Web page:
The SC is there instead of Sitecore as it would cause problems with the compiler :(. Namespaces are definitelly badly implemented in the CLR. MS promised to work on it before releasing .NET 2.0, but I guess we’ve to wait for .NEt 3.5 as notthing seems to be changed???

Library names and structures
One of the problems for maintaining is the usage of huge garbage DLLs. For now on, we try to divide functionality and presentation over more DLLs. In the past everythign was in just one, badly named DLL.
Conventions:
1. [Customer].(Subsite.)[Projectname].Layouts for the code behind the Layouts
2. [Customer].(Subsite.)[Projectname].Business for general logic
3. [Customer].(Subsite.)[Projectname].Controls for site independent WebControls
4. [Customer].(Subsite.)[Projectname].DataAccess for external data sources like databases, most of the time only contains Typed Datasets
Adapting the dll-names as namespaces is preferible, but not necesarry.

Examples:
LECTRIC.Yourzine.Internet.Layouts.dll: LECTRIC’s Internet subsite Yourzine, and then the layouts of them 😉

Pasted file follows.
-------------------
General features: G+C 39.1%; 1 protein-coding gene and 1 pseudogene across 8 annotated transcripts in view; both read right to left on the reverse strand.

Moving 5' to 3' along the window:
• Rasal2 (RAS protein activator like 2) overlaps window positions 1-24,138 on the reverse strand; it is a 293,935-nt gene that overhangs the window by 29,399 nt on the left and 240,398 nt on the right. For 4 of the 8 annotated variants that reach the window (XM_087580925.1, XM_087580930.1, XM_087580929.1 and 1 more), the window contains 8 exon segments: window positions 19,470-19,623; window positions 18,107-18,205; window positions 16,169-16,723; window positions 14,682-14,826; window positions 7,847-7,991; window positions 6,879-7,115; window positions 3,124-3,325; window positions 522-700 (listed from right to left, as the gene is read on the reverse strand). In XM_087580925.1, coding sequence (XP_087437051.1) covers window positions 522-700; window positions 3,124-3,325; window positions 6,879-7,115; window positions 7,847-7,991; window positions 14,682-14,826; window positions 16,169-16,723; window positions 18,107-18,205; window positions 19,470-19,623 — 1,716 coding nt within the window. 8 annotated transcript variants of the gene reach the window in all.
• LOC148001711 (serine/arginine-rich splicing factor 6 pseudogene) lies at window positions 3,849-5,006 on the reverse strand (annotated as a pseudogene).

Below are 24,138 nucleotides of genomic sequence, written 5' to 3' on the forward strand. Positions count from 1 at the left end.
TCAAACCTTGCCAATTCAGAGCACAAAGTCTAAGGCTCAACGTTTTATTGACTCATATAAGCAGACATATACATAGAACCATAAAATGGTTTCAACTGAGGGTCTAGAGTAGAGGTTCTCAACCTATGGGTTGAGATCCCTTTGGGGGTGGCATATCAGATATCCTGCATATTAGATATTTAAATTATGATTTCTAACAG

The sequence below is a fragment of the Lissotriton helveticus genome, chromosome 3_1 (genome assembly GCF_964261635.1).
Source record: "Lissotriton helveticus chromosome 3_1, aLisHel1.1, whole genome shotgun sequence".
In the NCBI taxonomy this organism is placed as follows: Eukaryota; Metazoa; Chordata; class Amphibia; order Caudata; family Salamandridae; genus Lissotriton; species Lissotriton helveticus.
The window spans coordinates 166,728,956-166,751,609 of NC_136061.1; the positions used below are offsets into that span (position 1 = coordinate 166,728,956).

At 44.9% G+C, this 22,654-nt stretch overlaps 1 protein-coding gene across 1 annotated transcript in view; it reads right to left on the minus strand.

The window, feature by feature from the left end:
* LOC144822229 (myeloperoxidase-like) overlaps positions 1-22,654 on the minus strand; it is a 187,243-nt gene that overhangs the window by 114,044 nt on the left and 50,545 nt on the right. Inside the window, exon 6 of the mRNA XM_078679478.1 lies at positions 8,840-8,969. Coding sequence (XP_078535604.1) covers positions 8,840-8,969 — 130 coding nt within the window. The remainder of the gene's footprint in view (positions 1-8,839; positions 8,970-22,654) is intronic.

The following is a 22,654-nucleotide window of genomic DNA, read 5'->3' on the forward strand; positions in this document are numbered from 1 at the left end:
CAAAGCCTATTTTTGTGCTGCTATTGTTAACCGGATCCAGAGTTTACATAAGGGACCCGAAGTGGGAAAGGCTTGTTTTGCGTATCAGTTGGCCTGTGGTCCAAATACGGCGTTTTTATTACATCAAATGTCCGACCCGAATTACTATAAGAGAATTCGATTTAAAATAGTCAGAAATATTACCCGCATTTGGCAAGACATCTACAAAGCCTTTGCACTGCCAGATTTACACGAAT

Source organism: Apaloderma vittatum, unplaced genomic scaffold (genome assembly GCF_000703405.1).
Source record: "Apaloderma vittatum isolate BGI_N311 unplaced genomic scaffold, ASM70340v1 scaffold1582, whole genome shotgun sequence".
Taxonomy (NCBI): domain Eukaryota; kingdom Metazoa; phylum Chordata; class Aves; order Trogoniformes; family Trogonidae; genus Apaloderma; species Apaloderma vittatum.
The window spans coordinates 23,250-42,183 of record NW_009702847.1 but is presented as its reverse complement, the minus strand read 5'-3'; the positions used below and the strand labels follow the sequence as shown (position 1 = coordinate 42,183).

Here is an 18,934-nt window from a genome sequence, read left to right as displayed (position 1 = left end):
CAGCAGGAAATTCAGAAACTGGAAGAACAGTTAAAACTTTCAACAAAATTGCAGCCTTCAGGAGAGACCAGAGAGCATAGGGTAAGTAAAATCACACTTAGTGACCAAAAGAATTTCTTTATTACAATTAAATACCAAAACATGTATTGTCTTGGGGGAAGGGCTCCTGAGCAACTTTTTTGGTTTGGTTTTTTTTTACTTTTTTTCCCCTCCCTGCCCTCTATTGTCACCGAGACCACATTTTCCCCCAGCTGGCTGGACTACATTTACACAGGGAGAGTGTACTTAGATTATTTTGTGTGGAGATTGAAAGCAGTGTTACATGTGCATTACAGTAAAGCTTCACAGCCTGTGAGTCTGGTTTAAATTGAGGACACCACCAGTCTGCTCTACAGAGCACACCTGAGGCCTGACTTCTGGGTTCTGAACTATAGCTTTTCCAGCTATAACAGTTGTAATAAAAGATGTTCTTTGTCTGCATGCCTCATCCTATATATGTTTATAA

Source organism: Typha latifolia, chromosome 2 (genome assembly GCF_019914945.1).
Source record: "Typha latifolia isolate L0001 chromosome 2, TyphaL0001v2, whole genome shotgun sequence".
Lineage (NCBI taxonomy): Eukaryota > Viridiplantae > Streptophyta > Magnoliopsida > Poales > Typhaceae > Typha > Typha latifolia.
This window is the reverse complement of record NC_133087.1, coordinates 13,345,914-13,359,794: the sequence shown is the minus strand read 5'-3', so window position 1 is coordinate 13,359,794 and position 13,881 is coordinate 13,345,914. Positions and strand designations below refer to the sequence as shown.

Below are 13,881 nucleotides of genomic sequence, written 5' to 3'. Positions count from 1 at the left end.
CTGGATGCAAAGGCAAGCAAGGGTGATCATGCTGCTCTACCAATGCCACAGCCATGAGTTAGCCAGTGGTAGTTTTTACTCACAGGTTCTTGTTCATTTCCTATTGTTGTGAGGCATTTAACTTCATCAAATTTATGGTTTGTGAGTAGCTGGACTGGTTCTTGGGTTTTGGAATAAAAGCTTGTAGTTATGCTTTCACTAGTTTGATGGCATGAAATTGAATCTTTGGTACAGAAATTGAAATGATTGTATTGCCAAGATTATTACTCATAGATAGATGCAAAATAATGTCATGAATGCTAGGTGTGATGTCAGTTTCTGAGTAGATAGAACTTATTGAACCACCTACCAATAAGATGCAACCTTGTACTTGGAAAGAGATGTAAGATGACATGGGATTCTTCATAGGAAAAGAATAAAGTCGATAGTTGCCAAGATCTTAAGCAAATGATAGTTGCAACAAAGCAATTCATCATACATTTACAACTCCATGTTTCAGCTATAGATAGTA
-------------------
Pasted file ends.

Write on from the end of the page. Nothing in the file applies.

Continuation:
LECTRIC.Internet.Controls.dll: Controls to be used on all Internet sites and subsites.

Filestructure
We adapt Sitecore 5.3’s structure for solutions:
[Projectname]
+ Data (for licences and logs)
+ Databases (uhmm. database files ;))
+ Website (webroot)

Hans, Coffee?

Anniversary

Yes, today I became 20 years old. A fifth of a century… It’s quite hard to imagine! 🙂

For me this is going to be a big year. As I graduate within one and a half year at school and lots of stuff is changing in personal life it’s definitely time to make huge decisions. For example, what about software development? Is it actually my goal to stay engineer till my old days, if so what way? Specialization in CMS’s? Grow further to become an architect? What about testing? Test engineer could sound cool. Business processes are also interesting topics. What about project and product engineering? Working on releases or with marketing deadlines? One thing I do know for sure, the next 12 months I’ll be writing about Sitecore and continue working on Sitecore projects. Then it’s time to spend time on graduating which means I’m going to search for a nice subject. As a part of my study has something to do with embedded software, it would be cool to port Sitecore to a mobile device ;). But so far, I don’t know where and how to graduate, nothing is for sure, but maybe it would be interested to do it outside of LECTRIC, outside of Web development and/or outside of Holland. Ideas can be posted as a comment :)…